Ethan Horvath smiled from the eye of the hurricane. As shots, cleats, legs, debris and even fans swirled around Empower Field at Mile High, the Highlands Ranch native looked like the calmest guy on the field.
From a bonkers start to manic finish, Sunday night was a homecoming to remember. Horvath, the former Arapahoe High standout, came off the bench at the inaugural CONCACAF Nationals League final in the 68th minute to replace goalkeeper Zack Steffen and help the U.S. Men’s National Team down Mexico, 3-2, before a crowd of 37,648 at Empower Field.
Horvath’s penalty save tour minutes past the second period of extra time preserved the first USMNT win over rivals El Tri in a non-friendly match since September 2013.
A match that started spicy ended that way, too.
Some 20 minutes into extra time, a USMNT penalty was confirmed via VAR — Video Assistant Referee, soccer’s version of instant replay, with a handsy Mexico coach Tata Martino picking up a red card during the review — and slotted home by American star Christian Pulisic in the 113th minute.
Fans responded by pelting the Mile High turf with debris after Pulisic’s penalty conversion, and one object hit American striker Gio Reyna.
Things would get crazier still, as a second VAR review gave Mexico a penalty try of its own four minutes after the allotted 120 minutes of extra time, threatening to take an already long contest into penalties. But Horvath went right to bat away Andres Guardado’s attempt, sending U.S. fans in the crowd into a frenzy.
And speaking of frenzy, following Horvath’s game-clinching save, at least one spectactor popped out of the stands and raced across the field, almost getting lost in the Mexico defense in the process.
Horvath’s first big test came in the 79th minute, when Mexico midfielder Diego Lainez cut from the right side of the box to his left and fired off his left foot past the Denver native to break a 1-1 deadlock.
The host Yanks responded with a goal from Weston McKennie’s head off a corner two minutes later. With the match tied 2-2 and extra time looming, Horvath rose — and stretched — to the challenge.
“For him coming into the game like that, being able to play hero for us, it was amazing, and it’s well-deserved,” McKennie said of Horvath, who replaced Steffen after the latter left with an apparent knee problem. “(Ethan) doesn’t put his head down, he doesn’t shy away from the task at hand, and he got it done.”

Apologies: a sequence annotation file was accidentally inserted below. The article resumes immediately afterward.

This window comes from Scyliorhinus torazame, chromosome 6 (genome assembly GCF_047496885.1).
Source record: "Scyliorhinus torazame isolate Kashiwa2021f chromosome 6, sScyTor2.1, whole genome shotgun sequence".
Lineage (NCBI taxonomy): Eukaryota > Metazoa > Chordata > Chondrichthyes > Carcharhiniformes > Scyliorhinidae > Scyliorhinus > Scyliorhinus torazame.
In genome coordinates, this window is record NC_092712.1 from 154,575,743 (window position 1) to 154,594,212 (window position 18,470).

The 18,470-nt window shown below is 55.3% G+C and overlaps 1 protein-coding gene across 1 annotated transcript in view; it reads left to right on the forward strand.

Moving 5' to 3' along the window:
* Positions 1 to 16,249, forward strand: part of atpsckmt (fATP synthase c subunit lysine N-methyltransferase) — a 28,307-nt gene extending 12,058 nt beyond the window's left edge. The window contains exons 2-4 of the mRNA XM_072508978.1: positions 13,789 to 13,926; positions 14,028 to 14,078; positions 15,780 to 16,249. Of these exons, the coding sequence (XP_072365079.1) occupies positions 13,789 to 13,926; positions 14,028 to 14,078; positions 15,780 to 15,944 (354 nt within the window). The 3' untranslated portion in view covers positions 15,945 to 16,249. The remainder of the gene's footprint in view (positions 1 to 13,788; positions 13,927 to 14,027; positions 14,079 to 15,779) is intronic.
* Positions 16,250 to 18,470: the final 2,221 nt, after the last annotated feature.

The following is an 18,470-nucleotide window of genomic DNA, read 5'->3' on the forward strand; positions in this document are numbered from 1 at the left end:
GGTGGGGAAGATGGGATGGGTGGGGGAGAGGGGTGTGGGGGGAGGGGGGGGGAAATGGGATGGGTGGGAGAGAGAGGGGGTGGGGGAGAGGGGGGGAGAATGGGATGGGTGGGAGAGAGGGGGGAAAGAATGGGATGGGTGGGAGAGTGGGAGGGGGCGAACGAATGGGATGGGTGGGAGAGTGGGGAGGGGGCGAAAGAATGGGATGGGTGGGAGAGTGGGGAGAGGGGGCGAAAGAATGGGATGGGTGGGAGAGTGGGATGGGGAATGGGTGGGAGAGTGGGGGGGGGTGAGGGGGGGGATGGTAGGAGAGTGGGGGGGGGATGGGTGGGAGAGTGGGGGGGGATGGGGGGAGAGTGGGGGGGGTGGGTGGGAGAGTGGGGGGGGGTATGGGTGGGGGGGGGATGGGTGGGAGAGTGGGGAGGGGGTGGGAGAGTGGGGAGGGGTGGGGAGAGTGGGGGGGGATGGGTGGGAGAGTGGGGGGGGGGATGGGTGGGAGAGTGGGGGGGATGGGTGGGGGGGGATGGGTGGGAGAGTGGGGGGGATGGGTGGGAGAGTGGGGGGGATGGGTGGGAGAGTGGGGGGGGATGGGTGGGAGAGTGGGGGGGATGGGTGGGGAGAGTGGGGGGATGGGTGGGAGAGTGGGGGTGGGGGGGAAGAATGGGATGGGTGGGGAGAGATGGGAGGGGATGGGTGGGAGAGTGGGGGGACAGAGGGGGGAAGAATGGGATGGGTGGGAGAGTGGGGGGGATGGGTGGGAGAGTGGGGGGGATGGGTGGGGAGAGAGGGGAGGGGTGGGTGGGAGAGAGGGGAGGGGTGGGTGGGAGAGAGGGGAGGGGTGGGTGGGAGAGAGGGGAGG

The ex-Arapahoe High standout made three saves in a whirlwind first two minutes of extra time. The most spectacular was the first, with the 6-foot-4 keeper pushing away a rope off the foot of Mexico’s Luis Romo with his left hand. Horvath, who plays for Belgian First Division A champion Club Brugge, was forced into a similar parry shortly thereafter.
He subsequently fell to the ground to smother a loose ball to his left and end a Mexico possession and then appeared, via replays, to suffer the sliding cleats of El Tri’s Hector Herrera.
The two sides got into a shoving match in response, with yellow cards issued to both teams. The contest was then halted by match officials because of a homophobic chant in Spanish from the crowd.
It was the second straight match involving Mexico to be paused by CONCACAF referees because of the chant. Spectators had been warned over the public address system just before halftime to refrain from using the chant.
“Overtime was just a complete mess, to be honest,” USMNT coach Gregg Berhalter said after the contest.
El Tri had won seven of the previous 15 meetings dating back to July 2009, with the U.S. winning four and drawing three. Mexico came in having won four of the last six matches between the rival squads.
The Yanks came close to breaking the deadlock in the 62nd minute, but forward Josh Sargent mistimed his shot off the rebound after Mark McKenzie’s shot was parried by Mexico keeper Guillermo Ochoa. A 71st minute header off a corner by McKennie was careening inside the right post when Ochoa swatted it away.
While El Tri was looking to bounce back from a somewhat listless win over Costa Rica on penalties in the semifinals last week, Berhalter made a tactical switch for the final. The Stars and Stripes shifted to a 3-4-3 look with Rapids midfielder Kellyn Acosta starting in the middle of the pitch.
The new formation imploded almost instantly.
Some 60 seconds into the tilt, McKenzie made a careless lateral pass in his own box, with El Tri attackers closing on either side. Mexico’s Jesus Corona intercepted the gift only a few yards to the left of the helpless Steffen, who could only flail as Corona lasered it into the net for a 1-0 Mexico lead within the opening minute
El Tri faithful, which made up the majority — at least from a noise standpoint — of the crowd at Empower Field, thought they’d put the match to bed at the 24-minute mark, via a Hector Moreno header from the right side of the box. That excitement faded quickly when a VAR review determined that Moreno was offside.
Given a lifeline, the U.S. attackers pounced. Roughly three minutes after the VAR ruling, McKennie fired a header off a Pulisic corner that carmomed hard off the left post and back into the waiting path of teammate Reyna. The forward then coolly rocketed the rebound with his left foot to level the contest.
Earlier in the day, Honduras defeated Costa Rica on penalties in the Nations League third-place game, 5-4, after regulation ended in a 2-2 draw. The former rallied from a 1-0 halftime deficit to take a 2-1 lead into the 85th minute, when Costa Rica’s Francisco Calvo found the back of the net to knot the contest a second time.